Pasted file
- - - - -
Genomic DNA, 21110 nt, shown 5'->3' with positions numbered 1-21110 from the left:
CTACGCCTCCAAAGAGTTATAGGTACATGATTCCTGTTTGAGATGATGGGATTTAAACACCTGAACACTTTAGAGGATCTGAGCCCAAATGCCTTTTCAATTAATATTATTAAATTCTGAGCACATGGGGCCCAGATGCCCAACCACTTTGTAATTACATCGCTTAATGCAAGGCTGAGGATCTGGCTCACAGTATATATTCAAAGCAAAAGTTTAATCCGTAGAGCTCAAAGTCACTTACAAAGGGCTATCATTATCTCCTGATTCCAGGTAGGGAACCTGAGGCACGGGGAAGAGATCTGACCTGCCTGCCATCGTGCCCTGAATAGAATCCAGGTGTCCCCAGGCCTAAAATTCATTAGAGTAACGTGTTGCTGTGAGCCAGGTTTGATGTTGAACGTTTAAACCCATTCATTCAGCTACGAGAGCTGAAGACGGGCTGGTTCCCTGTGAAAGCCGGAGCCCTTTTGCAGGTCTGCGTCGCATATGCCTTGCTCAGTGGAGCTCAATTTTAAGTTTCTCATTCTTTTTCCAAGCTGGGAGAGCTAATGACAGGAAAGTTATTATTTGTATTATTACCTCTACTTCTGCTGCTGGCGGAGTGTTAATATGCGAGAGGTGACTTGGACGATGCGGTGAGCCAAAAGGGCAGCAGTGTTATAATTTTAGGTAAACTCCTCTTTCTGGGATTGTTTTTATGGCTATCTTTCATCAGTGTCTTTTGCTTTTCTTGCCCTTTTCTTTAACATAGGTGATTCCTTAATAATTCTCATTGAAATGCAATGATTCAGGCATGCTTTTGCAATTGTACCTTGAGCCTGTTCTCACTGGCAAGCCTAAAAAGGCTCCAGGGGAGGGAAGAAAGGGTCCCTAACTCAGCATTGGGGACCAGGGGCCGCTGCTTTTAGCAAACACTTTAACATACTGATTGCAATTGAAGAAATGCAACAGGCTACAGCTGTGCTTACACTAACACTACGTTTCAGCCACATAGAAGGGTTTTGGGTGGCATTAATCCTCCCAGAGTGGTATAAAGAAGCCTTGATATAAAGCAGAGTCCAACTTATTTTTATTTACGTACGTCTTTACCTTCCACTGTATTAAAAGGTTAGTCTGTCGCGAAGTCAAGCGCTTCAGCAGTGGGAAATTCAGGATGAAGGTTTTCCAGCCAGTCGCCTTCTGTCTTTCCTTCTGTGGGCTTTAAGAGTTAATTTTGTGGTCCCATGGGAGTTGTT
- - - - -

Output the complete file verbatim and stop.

Genomic DNA, 21110 nt, shown 5'->3' with positions numbered 1-21110 from the left:
CTACGCCTCCAAAGAGTTATAGGTACATGATTCCTGTTTGAGATGATGGGATTTAAACACCTGAACACTTTAGAGGATCTGAGCCCAAATGCCTTTTCAATTAATATTATTAAATTCTGAGCACATGGGGCCCAGATGCCCAACCACTTTGTAATTACATCGCTTAATGCAAGGCTGAGGATCTGGCTCACAGTATATATTCAAAGCAAAAGTTTAATCCGTAGAGCTCAAAGTCACTTACAAAGGGCTATCATTATCTCCTGATTCCAGGTAGGGAACCTGAGGCACGGGGAAGAGATCTGACCTGCCTGCCATCGTGCCCTGAATAGAATCCAGGTGTCCCCAGGCCTAAAATTCATTAGAGTAACGTGTTGCTGTGAGCCAGGTTTGATGTTGAACGTTTAAACCCATTCATTCAGCTACGAGAGCTGAAGACGGGCTGGTTCCCTGTGAAAGCCGGAGCCCTTTTGCAGGTCTGCGTCGCATATGCCTTGCTCAGTGGAGCTCAATTTTAAGTTTCTCATTCTTTTTCCAAGCTGGGAGAGCTAATGACAGGAAAGTTATTATTTGTATTATTACCTCTACTTCTGCTGCTGGCGGAGTGTTAATATGCGAGAGGTGACTTGGACGATGCGGTGAGCCAAAAGGGCAGCAGTGTTATAATTTTAGGTAAACTCCTCTTTCTGGGATTGTTTTTATGGCTATCTTTCATCAGTGTCTTTTGCTTTTCTTGCCCTTTTCTTTAACATAGGTGATTCCTTAATAATTCTCATTGAAATGCAATGATTCAGGCATGCTTTTGCAATTGTACCTTGAGCCTGTTCTCACTGGCAAGCCTAAAAAGGCTCCAGGGGAGGGAAGAAAGGGTCCCTAACTCAGCATTGGGGACCAGGGGCCGCTGCTTTTAGCAAACACTTTAACATACTGATTGCAATTGAAGAAATGCAACAGGCTACAGCTGTGCTTACACTAACACTACGTTTCAGCCACATAGAAGGGTTTTGGGTGGCATTAATCCTCCCAGAGTGGTATAAAGAAGCCTTGATATAAAGCAGAGTCCAACTTATTTTTATTTACGTACGTCTTTACCTTCCACTGTATTAAAAGGTTAGTCTGTCGCGAAGTCAAGCGCTTCAGCAGTGGGAAATTCAGGATGAAGGTTTTCCAGCCAGTCGCCTTCTGTCTTTCCTTCTGTGGGCTTTAAGAGTTAATTTTGTGGTCCCATGGGAGTTGTT